As more companies find value in corporate clinics, an increasing number of large corporations will likely bring medical services in-house to help drive down bloated healthcare costs. Mid-sized businesses might also be tempted to explore the possibility of creating their own clinics given the potential cost savings. The shift will help foster a culture of health in the United States that benefits employers, employees, and communities.

Rob Indresano, Chief Operations Officer, Barton Associates

About the Author: Rob Indresano is president and COO of Barton Associates, a national recruiting and staffing firm based in the Boston area that specializes in temporary healthcare assignments. Rob is responsible for managing operations as well as the company’s strategic vision. Before joining the Barton team, Rob was vice president and general counsel for Oxford Global Resources Inc. and corporate counsel for Oracle Corp.

HIN Disclaimer: The opinions, representations and statements made within this guest article are those of the author and not of the Healthcare Intelligence Network as a whole. Any copyright remains with the author and any liability with regard to infringement of intellectual property rights remain with them. The company accepts no liability for any errors, omissions or representations.

Infographic: Optimizing Employers’ Health Program Performance

November 10th, 2014 by Melanie Matthews

Employers are rethinking their healthcare strategies to achieve a high-performance benefit portfolio by making sure their health plans are aligned, affordable, efficient and engaging, according to new research by Towers Watson.

In a new infographic, Towers Watson explores how employers are aligning health plans with broader goals and needs, making plans affordable for both the business and the employee, leveraging efficient strategies and tactics, and engaging employees in accountability for their own health.

 Optimizing Employers Health Program Performance

Population Health Framework: 27 Strategies to Drive Engagement, Access & Risk Stratification Faith-based integrated delivery system Adventist Health is on a mission to improve population health status with a wellness-based approach it estimates will eventually net $49 million in savings.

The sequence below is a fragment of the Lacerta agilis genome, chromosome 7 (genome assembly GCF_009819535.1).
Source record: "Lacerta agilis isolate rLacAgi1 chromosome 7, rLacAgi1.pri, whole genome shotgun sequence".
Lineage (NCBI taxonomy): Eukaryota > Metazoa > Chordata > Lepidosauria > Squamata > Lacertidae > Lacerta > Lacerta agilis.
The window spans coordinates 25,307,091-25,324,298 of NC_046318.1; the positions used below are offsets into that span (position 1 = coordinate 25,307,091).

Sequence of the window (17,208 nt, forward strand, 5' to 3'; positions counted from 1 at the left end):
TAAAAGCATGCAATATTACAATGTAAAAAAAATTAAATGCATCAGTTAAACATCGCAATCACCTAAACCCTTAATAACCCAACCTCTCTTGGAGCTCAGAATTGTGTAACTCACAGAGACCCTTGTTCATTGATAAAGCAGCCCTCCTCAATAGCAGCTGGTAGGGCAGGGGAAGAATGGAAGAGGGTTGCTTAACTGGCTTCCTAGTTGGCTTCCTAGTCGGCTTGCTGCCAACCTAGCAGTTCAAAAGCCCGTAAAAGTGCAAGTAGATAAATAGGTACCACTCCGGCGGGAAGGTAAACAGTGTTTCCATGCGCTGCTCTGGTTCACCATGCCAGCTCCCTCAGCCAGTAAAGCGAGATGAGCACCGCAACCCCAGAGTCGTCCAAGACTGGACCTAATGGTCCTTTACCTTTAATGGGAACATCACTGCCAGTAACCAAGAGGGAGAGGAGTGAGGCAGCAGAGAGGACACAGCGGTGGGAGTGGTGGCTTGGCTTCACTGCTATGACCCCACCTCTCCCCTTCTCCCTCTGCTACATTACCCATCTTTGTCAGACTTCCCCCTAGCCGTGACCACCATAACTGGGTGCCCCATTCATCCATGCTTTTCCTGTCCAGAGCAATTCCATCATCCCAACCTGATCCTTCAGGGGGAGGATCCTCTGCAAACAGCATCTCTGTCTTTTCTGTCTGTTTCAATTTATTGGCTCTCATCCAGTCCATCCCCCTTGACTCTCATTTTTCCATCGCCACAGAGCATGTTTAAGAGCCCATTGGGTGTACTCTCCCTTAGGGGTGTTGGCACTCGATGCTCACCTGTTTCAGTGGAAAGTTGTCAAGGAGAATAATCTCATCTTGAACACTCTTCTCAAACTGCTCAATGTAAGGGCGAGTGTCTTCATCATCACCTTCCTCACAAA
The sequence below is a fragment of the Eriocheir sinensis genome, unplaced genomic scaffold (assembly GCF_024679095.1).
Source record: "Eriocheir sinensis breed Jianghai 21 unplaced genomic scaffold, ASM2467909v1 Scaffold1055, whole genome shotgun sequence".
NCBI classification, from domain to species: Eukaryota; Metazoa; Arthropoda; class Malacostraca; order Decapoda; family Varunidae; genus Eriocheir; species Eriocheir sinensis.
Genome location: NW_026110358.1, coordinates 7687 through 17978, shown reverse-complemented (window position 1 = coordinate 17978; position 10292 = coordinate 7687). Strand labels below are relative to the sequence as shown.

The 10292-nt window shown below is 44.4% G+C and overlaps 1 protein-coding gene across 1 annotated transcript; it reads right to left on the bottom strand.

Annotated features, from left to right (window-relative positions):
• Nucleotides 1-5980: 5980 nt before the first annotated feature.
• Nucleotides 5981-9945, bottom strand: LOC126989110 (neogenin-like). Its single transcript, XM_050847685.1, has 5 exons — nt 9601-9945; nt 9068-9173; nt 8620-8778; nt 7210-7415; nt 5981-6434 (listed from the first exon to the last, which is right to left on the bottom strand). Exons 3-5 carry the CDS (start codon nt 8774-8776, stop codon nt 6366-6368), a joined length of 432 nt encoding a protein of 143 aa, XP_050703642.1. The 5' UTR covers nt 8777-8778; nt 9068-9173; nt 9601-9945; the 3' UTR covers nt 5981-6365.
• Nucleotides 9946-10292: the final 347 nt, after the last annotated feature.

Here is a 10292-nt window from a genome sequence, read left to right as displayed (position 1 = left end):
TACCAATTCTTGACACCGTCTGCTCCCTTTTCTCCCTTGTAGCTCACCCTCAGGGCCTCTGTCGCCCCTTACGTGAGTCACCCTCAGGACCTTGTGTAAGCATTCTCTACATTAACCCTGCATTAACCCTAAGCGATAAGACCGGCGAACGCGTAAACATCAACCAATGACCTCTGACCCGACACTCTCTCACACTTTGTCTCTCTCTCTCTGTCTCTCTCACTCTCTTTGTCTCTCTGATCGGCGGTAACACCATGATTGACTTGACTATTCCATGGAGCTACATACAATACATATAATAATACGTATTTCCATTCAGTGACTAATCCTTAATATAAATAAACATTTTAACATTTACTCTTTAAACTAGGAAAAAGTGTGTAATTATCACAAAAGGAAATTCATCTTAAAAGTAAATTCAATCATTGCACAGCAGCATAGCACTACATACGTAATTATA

In Population Health Framework: 27 Strategies to Drive Engagement, Access & Risk Stratification walks through the elements of Adventist’s population health management program that engages individuals to modify behaviors and prevent illness in the future.

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Don’t Ignore ‘Reasonable Alternative Standard’ When Offering Outcomes-Based Incentives

March 15th, 2013 by Jessica Fornarotto

Companies contemplating outcomes-based health incentives shouldn’t ignore the portion of the population that can’t meet predetermined health standards, advises John Riedel, the president of Riedel & Associates Consultants, Inc. Reidel defines outcomes-based incentives, explains the role of risk-adjustment in these programs, and shares some recent data on incentives use among other companies.

We’re individualizing health goals based on where a person is on their health continuum as well as on their interest continuum. Based on behavioral economics principles, you also want to appeal to what people are most interested in, what will get them engaged in some sort of change. This is setting a risk-adjusted target. And so that you’re not presuming that all employees can meet a predefined set of health goals, you’re making this more individually targeted.

For instance, if someone is morbidly obese, or has cholesterol levels that are so high that it is unrealistic to bring them down to the health goal that you’ve already set, risk-adjust it and help people create the incentive program that will work best for them; get them on the right path.

When you offer outcome-based incentives in your company, you’re tying financial awards to whether or not the employees are within healthy ranges that you have set with them, which could be blood pressure, cholesterol, body mass index, or any other biometric measures.

The Affordable Care Act (ACA) requires a ‘reasonable alternative standard’ because there are people who can’t meet an outcomes-based incentive. If they have an unreasonably hard time meeting a goal, you must provide them a reasonable alternative standard. The law on that is fairly open-ended. Incentives are becoming more common and the requirements are getting tougher. In other words, they’re being moved more toward outcomes-based incentives.

According to Towers Watson Staying@Work Survey, over half of U.S. respondents are currently providing financial rewards for participation in health programs. Rather than simply rewarding program enrollment, about a third of employers are requiring employees to complete multiple activities to receive a reward or avoid a penalty. That reward could be a progress-based incentive or an outcomes-based incentive. About 23 percent plan to impose this kind of requirement.

In other data, Hewitt Associates found that the use of cash payouts for HRA completion doubled between 2009 and 2010, up to almost two-thirds. Also, the Kaiser Family Foundation Annual Survey of Employee Benefits Plans shows that large employers are reducing premiums for engaged employees. For instance, a company with 1,000 to 5,000 employees will reduce premiums by 17 percent.

Clearly, incentives are becoming more common.